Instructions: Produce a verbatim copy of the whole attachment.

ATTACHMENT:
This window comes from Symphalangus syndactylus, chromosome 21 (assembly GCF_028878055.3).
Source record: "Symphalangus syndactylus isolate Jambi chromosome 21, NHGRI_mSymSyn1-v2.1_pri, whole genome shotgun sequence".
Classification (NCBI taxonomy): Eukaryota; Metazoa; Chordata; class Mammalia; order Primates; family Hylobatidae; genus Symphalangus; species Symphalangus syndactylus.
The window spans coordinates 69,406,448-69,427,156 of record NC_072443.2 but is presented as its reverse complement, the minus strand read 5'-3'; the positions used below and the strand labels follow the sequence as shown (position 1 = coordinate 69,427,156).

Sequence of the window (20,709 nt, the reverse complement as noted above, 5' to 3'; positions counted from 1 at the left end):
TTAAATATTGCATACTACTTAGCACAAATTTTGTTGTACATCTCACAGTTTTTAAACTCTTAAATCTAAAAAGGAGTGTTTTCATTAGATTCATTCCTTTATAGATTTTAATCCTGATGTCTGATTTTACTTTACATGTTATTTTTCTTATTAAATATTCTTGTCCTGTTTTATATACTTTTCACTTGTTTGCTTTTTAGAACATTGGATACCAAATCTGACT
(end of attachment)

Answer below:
This window comes from Symphalangus syndactylus, chromosome 21 (assembly GCF_028878055.3).
Source record: "Symphalangus syndactylus isolate Jambi chromosome 21, NHGRI_mSymSyn1-v2.1_pri, whole genome shotgun sequence".
Classification (NCBI taxonomy): Eukaryota; Metazoa; Chordata; class Mammalia; order Primates; family Hylobatidae; genus Symphalangus; species Symphalangus syndactylus.
The window spans coordinates 69,406,448-69,427,156 of record NC_072443.2 but is presented as its reverse complement, the minus strand read 5'-3'; the positions used below and the strand labels follow the sequence as shown (position 1 = coordinate 69,427,156).

Sequence of the window (20,709 nt, the reverse complement as noted above, 5' to 3'; positions counted from 1 at the left end):
TTAAATATTGCATACTACTTAGCACAAATTTTGTTGTACATCTCACAGTTTTTAAACTCTTAAATCTAAAAAGGAGTGTTTTCATTAGATTCATTCCTTTATAGATTTTAATCCTGATGTCTGATTTTACTTTACATGTTATTTTTCTTATTAAATATTCTTGTCCTGTTTTATATACTTTTCACTTGTTTGCTTTTTAGAACATTGGATACCAAATCTGACT